austin_dern (austin_dern) wrote,
austin_dern
austin_dern

Put up the tree before my spirit falls again

And here's the update on my humor blog this past week:

It's near the end of the Kennywood night! What's that all look like?

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Entrance to Lost Kennywood at night. This imitates, surprisingly well, the entrance gate to Luna Park which operated at Pittsburg (as it was then spelled) for a few years in the early 20th century.


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The mysteriously named Lucky stand, on the right, with the Turtle ride and the Thunderbolt roller coaster in the background.


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Big Dipper's neon and the effect it has on the trees around it, by night.


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Thunderbolt's station in the glorious night.


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And we got into Thunderbolt just in time: a ride operator closed the queue while we waited for a ride.


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Kennywood's Grand Carousel as illuminated for the night. (Thunderbolt closed earlier than the carousel, as Kennywood tries to have the rides all clear out about the same time as nearly as the capricious nature of lines allow.)


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Good advice for a carousel ride!


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View of the Racer as seen from the bridge over the central lagoon.


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A photograph we take every visit: Jackrabbit as seen from the bridge over the lagoon. In the years since bunny_hugger first visited, and took this photograph, a tree has grown up to block the neon jackrabbit leaping from the crescent moon to a blue star there.

Trivia: Xavier Cugat enjoyed a boost to his career when the 1941 contract dispute pulled ASCAP-published music off United States radio network airwaves. Most of his songs were published by BMI and so his was one of the few leading bands with a broad library still usable without restriction. Source: The Mighty Music Box: The Golden Age of Musical Radio, Thomas A Delong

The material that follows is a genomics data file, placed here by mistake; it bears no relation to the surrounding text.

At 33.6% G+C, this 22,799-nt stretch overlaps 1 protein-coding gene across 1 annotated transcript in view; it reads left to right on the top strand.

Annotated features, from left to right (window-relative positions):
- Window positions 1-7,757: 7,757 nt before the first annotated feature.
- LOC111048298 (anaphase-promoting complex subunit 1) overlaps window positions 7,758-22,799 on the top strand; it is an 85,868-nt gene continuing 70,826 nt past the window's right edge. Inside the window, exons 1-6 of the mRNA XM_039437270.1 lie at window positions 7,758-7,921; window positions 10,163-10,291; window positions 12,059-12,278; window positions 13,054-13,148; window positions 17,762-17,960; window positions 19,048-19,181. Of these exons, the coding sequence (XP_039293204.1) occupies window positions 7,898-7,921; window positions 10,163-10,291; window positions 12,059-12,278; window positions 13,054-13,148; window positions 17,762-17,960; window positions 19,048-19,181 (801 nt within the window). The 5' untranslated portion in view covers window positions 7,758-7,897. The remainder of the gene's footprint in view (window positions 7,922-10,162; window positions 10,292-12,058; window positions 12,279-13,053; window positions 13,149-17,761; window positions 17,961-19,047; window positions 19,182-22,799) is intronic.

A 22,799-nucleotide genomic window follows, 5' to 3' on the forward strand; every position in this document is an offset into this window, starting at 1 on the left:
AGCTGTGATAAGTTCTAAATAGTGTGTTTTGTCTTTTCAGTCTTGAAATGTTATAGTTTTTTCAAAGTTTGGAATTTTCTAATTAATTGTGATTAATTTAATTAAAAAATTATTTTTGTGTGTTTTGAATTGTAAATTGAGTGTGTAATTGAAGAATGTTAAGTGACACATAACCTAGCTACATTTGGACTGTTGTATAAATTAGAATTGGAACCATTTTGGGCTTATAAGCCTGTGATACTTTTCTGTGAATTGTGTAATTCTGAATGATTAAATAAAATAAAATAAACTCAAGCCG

Currently Reading: Plotting The Globe: Stories of Meridians, Parallels, and the International Date Line, Avraham Ariel, Nora Ariel Berger. Yeah so the book opens by saying ``Debates of the kind of `how many angels can dance on a pinhead?' --- that had for years attracted the best ecclesiastical minds --- made room for new questions, such as `what is the exact shape of the earth?' [ ... ] The Middle Ages were a disgraceful period of regression for Western science. The Catholic Church ensured that only issues pertaining to the Holy Scriptures would occupy the minds of the flocks under their care. [ ... ] The first heavyweights were the astronomers, physicists, and mathematicians --- such as Copernicus, Kepler, Descartes --- who heralded the beginning of modern sciences.'' So, y'know, way to take your credibility and shoot it several times over, then stab the corpse, then throw the corpse into the river before I've even got started. This is the pop history science majors tell each other without ever listening to an actual science historian, and by the way, I think there's some pastime Copernicus and Kepler and Descartes shared that was neither astronomer, physicist, nor mathematician and that's relevant.

PS: Reading the Comics, December 5, 2018: December 5, 2018 Edition, just five comics united by being published the same day.

Tags: humor, kennywood
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